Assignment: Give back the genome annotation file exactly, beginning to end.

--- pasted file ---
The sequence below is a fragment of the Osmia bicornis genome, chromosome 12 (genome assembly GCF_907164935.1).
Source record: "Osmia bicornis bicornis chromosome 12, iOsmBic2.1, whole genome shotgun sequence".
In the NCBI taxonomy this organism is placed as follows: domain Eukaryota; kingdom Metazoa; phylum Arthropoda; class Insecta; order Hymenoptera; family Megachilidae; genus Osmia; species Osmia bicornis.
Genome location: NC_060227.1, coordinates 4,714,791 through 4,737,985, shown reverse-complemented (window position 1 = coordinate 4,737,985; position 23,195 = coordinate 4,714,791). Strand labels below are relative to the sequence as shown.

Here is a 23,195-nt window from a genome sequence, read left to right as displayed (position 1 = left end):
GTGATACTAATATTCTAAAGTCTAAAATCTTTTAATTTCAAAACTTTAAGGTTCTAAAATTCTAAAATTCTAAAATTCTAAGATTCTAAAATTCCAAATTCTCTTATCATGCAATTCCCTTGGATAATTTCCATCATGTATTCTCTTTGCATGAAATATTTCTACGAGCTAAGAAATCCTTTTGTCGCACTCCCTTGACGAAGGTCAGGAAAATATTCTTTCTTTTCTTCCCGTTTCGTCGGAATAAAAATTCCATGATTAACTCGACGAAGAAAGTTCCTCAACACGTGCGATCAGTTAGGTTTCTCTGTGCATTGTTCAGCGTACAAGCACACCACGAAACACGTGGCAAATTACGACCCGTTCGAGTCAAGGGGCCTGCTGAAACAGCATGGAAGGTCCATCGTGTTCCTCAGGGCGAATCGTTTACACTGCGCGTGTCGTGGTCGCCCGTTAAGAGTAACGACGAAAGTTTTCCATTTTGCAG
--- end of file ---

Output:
The sequence below is a fragment of the Osmia bicornis genome, chromosome 12 (genome assembly GCF_907164935.1).
Source record: "Osmia bicornis bicornis chromosome 12, iOsmBic2.1, whole genome shotgun sequence".
In the NCBI taxonomy this organism is placed as follows: domain Eukaryota; kingdom Metazoa; phylum Arthropoda; class Insecta; order Hymenoptera; family Megachilidae; genus Osmia; species Osmia bicornis.
Genome location: NC_060227.1, coordinates 4,714,791 through 4,737,985, shown reverse-complemented (window position 1 = coordinate 4,737,985; position 23,195 = coordinate 4,714,791). Strand labels below are relative to the sequence as shown.

Here is a 23,195-nt window from a genome sequence, read left to right as displayed (position 1 = left end):
GTGATACTAATATTCTAAAGTCTAAAATCTTTTAATTTCAAAACTTTAAGGTTCTAAAATTCTAAAATTCTAAAATTCTAAGATTCTAAAATTCCAAATTCTCTTATCATGCAATTCCCTTGGATAATTTCCATCATGTATTCTCTTTGCATGAAATATTTCTACGAGCTAAGAAATCCTTTTGTCGCACTCCCTTGACGAAGGTCAGGAAAATATTCTTTCTTTTCTTCCCGTTTCGTCGGAATAAAAATTCCATGATTAACTCGACGAAGAAAGTTCCTCAACACGTGCGATCAGTTAGGTTTCTCTGTGCATTGTTCAGCGTACAAGCACACCACGAAACACGTGGCAAATTACGACCCGTTCGAGTCAAGGGGCCTGCTGAAACAGCATGGAAGGTCCATCGTGTTCCTCAGGGCGAATCGTTTACACTGCGCGTGTCGTGGTCGCCCGTTAAGAGTAACGACGAAAGTTTTCCATTTTGCAG